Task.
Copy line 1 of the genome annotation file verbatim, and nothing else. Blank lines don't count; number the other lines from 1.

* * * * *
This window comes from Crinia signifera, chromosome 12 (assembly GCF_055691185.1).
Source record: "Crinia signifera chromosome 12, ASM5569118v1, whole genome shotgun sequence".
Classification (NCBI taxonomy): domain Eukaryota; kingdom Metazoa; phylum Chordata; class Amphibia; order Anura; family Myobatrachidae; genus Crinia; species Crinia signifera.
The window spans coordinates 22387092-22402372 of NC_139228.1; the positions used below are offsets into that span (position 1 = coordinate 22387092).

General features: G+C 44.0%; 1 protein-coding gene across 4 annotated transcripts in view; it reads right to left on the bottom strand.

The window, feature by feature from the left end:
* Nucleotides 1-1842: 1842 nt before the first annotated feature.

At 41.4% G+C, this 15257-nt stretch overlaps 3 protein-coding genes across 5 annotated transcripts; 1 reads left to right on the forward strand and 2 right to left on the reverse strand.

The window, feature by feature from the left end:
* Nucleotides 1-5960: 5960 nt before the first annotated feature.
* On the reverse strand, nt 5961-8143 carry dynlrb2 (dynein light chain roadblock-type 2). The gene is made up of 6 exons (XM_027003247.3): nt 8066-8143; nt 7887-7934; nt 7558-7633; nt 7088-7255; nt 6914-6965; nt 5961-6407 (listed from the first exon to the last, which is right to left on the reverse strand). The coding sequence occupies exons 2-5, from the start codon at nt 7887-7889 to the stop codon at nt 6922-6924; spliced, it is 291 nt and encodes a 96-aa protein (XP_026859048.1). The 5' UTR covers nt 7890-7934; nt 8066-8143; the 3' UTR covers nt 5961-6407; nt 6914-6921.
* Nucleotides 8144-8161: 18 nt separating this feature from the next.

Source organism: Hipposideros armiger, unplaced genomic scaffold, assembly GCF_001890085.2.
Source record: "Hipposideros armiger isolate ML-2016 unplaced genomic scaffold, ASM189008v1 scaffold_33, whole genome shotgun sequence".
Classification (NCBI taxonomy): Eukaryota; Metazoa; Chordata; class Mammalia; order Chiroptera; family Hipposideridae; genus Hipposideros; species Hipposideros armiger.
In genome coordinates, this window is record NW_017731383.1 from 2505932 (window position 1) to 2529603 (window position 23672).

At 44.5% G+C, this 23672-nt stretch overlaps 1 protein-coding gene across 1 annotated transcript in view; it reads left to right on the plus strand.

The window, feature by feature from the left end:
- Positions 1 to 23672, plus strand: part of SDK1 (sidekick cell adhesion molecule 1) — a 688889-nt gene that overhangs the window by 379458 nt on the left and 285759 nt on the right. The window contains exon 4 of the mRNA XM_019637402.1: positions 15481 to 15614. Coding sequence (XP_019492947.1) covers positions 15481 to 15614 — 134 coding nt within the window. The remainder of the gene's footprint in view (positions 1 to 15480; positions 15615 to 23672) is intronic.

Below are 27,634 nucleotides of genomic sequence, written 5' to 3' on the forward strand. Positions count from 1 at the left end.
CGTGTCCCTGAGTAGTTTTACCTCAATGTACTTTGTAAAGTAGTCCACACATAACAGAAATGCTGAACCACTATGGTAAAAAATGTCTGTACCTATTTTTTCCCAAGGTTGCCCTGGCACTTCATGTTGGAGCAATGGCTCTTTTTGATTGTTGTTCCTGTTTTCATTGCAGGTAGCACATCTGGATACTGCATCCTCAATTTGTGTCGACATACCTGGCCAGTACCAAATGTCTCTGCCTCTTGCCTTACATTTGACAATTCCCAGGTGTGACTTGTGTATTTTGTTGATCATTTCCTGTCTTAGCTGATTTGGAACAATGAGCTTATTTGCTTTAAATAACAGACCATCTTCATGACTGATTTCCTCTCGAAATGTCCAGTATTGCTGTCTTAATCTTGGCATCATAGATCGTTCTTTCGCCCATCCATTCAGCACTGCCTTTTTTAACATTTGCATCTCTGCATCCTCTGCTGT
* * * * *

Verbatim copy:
This window comes from Crinia signifera, chromosome 12 (assembly GCF_055691185.1).